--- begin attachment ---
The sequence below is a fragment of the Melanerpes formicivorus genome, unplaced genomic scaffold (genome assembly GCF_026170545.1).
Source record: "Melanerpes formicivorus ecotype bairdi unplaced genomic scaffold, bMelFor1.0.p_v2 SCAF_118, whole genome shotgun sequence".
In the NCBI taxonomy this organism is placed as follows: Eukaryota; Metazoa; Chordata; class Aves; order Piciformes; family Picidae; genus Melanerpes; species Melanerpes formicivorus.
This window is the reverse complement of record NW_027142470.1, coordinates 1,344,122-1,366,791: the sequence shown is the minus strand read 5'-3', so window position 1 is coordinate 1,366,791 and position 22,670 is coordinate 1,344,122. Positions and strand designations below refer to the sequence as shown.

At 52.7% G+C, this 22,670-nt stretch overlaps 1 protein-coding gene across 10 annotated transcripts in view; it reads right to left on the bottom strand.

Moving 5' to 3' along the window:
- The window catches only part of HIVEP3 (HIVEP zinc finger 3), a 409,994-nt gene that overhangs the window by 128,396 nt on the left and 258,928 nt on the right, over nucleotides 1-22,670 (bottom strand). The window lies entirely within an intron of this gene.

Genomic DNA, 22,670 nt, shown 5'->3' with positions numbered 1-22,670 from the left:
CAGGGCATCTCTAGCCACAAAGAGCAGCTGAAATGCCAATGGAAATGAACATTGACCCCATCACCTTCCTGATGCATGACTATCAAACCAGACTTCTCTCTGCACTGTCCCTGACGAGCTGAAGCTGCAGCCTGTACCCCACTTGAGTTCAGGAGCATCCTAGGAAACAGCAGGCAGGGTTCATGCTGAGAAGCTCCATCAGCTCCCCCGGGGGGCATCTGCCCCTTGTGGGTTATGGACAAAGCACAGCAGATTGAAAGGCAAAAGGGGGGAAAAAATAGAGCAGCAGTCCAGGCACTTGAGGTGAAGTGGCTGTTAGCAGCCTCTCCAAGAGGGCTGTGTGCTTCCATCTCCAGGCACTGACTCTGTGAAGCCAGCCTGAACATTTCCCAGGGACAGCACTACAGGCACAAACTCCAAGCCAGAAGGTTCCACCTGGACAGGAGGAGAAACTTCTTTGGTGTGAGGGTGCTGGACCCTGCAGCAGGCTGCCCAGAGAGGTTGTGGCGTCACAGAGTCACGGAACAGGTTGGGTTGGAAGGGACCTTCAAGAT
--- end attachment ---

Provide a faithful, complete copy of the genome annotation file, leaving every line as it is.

The sequence below is a fragment of the Melanerpes formicivorus genome, unplaced genomic scaffold (genome assembly GCF_026170545.1).
Source record: "Melanerpes formicivorus ecotype bairdi unplaced genomic scaffold, bMelFor1.0.p_v2 SCAF_118, whole genome shotgun sequence".
In the NCBI taxonomy this organism is placed as follows: Eukaryota; Metazoa; Chordata; class Aves; order Piciformes; family Picidae; genus Melanerpes; species Melanerpes formicivorus.
This window is the reverse complement of record NW_027142470.1, coordinates 1,344,122-1,366,791: the sequence shown is the minus strand read 5'-3', so window position 1 is coordinate 1,366,791 and position 22,670 is coordinate 1,344,122. Positions and strand designations below refer to the sequence as shown.

At 52.7% G+C, this 22,670-nt stretch overlaps 1 protein-coding gene across 10 annotated transcripts in view; it reads right to left on the bottom strand.

Moving 5' to 3' along the window:
- The window catches only part of HIVEP3 (HIVEP zinc finger 3), a 409,994-nt gene that overhangs the window by 128,396 nt on the left and 258,928 nt on the right, over nucleotides 1-22,670 (bottom strand). The window lies entirely within an intron of this gene.

Genomic DNA, 22,670 nt, shown 5'->3' with positions numbered 1-22,670 from the left:
CAGGGCATCTCTAGCCACAAAGAGCAGCTGAAATGCCAATGGAAATGAACATTGACCCCATCACCTTCCTGATGCATGACTATCAAACCAGACTTCTCTCTGCACTGTCCCTGACGAGCTGAAGCTGCAGCCTGTACCCCACTTGAGTTCAGGAGCATCCTAGGAAACAGCAGGCAGGGTTCATGCTGAGAAGCTCCATCAGCTCCCCCGGGGGGCATCTGCCCCTTGTGGGTTATGGACAAAGCACAGCAGATTGAAAGGCAAAAGGGGGGAAAAAATAGAGCAGCAGTCCAGGCACTTGAGGTGAAGTGGCTGTTAGCAGCCTCTCCAAGAGGGCTGTGTGCTTCCATCTCCAGGCACTGACTCTGTGAAGCCAGCCTGAACATTTCCCAGGGACAGCACTACAGGCACAAACTCCAAGCCAGAAGGTTCCACCTGGACAGGAGGAGAAACTTCTTTGGTGTGAGGGTGCTGGACCCTGCAGCAGGCTGCCCAGAGAGGTTGTGGCGTCACAGAGTCACGGAACAGGTTGGGTTGGAAGGGACCTTCAAGAT